PEC projects

PEC: Project Objectives

The Very First Step

Starting a project is exciting, but most importantly it responds to a desire or need to fulfill a particular demand. Whether you or your customer initiate this project, a good idea to start with consists in writing down the list of objectives it should aim for.

This Power Electronics Cell (PEC) project will be an open-design process, where I will share on this blog my raw thinking process. I hope that the benefits will be twofold. First, the community (mostly students) could observe and appreciate the messy process of conception – hopefully feeling better about their own design process. Second, I hope to potentially get feedbacks from the wider community about mistakes or improvements which could be brought into this project – whether it will happen live as I’m going through the design motion or pointing out where the project took a wrong turn at posteriori…

A (Christmas) Wishlist

The list of objectives that a project should fulfill is often non-exhaustive and most likely longer than truly desirable (let alone technically or economically possible). For this PEC project, I will write below a brain-dump of what I think this project should achieve and then will highlight the common features:

  • Small form factor
  • Cheap to be ordered in quantitities
  • Easy to pick up, learn how to use, and fun
  • Communication through UART; potentially USB, I2C, or even Bluetooth
  • Multiple bridge configuration, minimum 4
  • Integrated capacitive and inductive elements
  • High switching frequency for small volume and high waveform quality (e.g. 100 kHz)
  • A few indication LEDs (not a Christmas tree though…)
  • Access connection points to the DC bus
  • Integrated voltage (output voltage + DC bus) and current (bridge output + DC capacitor) measurements
  • Local microcontroller to handle switching, measurements, estimation, protection, and communication
  • Compatible with USB Power Delivery protocol

A Summary

The PEC should be a small, cheap power electronics module to be used in numerous projects, whether it is to build small power electronics-based projects or combined to make larger modular power electronics converters. We will see together over the next few weeks how it grows.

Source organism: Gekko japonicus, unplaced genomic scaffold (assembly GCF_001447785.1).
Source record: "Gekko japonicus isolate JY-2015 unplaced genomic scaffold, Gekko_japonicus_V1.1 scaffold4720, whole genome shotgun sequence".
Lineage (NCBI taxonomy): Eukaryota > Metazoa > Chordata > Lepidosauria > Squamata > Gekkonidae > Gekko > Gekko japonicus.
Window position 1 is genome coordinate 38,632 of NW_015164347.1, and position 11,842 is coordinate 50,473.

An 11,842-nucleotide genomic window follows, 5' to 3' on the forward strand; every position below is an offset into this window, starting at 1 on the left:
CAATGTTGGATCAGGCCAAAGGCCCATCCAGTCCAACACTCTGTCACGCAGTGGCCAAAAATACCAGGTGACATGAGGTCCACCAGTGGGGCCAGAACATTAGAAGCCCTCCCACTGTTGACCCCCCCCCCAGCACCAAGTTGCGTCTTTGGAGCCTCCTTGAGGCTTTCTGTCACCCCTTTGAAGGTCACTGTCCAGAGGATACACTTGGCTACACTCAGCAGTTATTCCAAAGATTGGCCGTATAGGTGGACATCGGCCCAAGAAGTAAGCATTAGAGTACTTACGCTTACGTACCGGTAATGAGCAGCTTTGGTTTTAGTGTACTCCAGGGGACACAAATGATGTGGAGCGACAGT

PEC projects

Let’s start a new project

My absence from this blog has been for too long. Not that it disappeared from my mind, far from it; like any good academic, a combination of having too much to do + a dread to start yet another big project + the feeling of guilt for having yet another neglected project… Let’s forget all these bad habits and let’s get cracking with an exciti my new project.

The Lego Piece

Many of the ideas and projects that I want to push will require some some of power electronics in them. Instead of designing a power conversion from scratch every time, I suggest to focus on one module to build them all; thus a basic Lego piece of some sort.

To keep track of this project and ensuing numerous blogposts, I’ve created a new page in the project area. Stay tuned ;p

diary Teaching

Starting a New Side-Project

In the Look for New Posting Theme

With this blog going on for more than two weeks already, I thought to start another series, more technical.

Don’t get me wrong, I will carry on the daily blog, using ideas popping up during the day. After all this website is about presenting myself in a more open way rather than only through the prism of ideal image. However, I would also like to share about (interesting) projects that I work on.

In a sense, this aligns with the original purpose of this website, publishing and sharing about my work.

A Teaching Project

My teaching revolves around power engineering and control, and I’m always looking for ideas to improve the student’s experience and learning.

One of the effective teaching medium remains experimentation. The ability to test an assumption by yourself and observing the impact of our actions constitutes one of the most powerful learning tool. For this reason, engineering studies rely a lot on laboratories to teach engineering concepts.

They remain however very challenging to design since the right balance between difficulty, freedom to explore, and resource limits must be found. Missing the right mark often leads to the lab becoming ineffective, or even a waste of time. Make the objective of the lab too hard and the students will run out of time before learning much / Make it too easy and the intended new notion will feel too trivial to be learned. Write the lab assignment like a very precise recipe book and the students will just memorise the steps without developping the intended skills / Write it too loosely and the students (and even the demonstrators) will be completely lost. Use too much resources (e.g. purchasing expansive equipments or using too much staff time to design a tailored rig) will render the lab impractical to both create and maintain / Use too little resources and it will look too simple to be taken seriously.

I won’t claim to have cracked this balance, in fact far from it, but I’m keen to explore.

A Low-Voltage Motor Control Rig

The objective of this project consists in design a simple experiment to teach student about advanced motor control.

The characteristics of this rig must include:

  • Simple to design, build, and maintain
  • Safe to use by inexperienced users
  • Allows enough freedom to explore

Solutions to the above requirements could be:

  • Use off-the-shelf items from established companies, e.g. TI, Trinamic, Arduino
  • Focus on low-voltage (<50V) solutions
  • Use high-level programming language, e.g. Matlab or C/C++

This is a starting list. Let’s keep thinking and hopefully I will share an update on this project.

Closing Words

What do you think of this type of content for this blog? Do you have any suggestions for this project?

Thank you for reading. See you tomorrow.